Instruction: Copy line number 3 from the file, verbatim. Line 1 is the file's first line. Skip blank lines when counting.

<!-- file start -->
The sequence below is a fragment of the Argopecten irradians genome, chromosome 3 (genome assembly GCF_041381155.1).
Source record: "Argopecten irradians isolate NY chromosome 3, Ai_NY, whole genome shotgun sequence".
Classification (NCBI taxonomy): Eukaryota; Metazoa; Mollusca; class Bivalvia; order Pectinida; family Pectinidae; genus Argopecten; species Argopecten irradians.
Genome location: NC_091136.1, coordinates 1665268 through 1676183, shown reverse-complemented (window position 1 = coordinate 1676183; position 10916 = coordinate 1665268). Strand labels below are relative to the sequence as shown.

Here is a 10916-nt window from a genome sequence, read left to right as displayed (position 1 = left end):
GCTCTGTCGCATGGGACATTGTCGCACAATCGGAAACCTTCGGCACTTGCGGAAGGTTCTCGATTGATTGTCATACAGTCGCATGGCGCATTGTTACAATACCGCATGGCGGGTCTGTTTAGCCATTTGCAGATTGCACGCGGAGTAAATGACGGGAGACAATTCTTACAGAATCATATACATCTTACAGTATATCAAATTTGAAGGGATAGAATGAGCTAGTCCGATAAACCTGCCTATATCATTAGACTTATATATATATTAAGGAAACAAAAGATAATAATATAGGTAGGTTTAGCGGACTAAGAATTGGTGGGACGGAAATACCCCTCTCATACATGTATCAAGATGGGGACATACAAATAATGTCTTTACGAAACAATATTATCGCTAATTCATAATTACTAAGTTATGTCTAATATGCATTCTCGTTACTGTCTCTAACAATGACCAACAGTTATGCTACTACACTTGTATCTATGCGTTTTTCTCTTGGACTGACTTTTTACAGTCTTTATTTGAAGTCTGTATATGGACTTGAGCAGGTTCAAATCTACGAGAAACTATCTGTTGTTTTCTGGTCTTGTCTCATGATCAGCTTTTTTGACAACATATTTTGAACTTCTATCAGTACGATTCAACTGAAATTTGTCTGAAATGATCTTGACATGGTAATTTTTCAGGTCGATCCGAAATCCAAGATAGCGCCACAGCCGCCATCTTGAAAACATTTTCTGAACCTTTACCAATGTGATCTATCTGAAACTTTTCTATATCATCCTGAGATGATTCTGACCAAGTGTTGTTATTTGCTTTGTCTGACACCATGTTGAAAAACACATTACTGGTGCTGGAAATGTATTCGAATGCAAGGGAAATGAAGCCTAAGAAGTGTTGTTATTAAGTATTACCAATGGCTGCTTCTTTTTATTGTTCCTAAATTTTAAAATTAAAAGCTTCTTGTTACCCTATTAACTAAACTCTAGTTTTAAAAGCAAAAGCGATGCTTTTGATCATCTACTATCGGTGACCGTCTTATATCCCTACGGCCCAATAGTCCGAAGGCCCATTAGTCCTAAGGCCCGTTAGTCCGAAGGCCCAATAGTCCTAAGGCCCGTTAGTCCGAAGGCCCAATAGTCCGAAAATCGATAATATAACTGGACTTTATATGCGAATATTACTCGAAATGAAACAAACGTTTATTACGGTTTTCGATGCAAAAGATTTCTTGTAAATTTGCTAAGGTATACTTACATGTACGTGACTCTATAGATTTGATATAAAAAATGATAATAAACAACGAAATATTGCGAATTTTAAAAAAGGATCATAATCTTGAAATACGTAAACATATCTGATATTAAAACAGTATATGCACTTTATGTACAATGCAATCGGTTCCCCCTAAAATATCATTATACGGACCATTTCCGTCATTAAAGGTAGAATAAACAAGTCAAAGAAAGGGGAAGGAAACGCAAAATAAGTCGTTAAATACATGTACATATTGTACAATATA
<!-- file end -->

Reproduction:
Classification (NCBI taxonomy): Eukaryota; Metazoa; Mollusca; class Bivalvia; order Pectinida; family Pectinidae; genus Argopecten; species Argopecten irradians.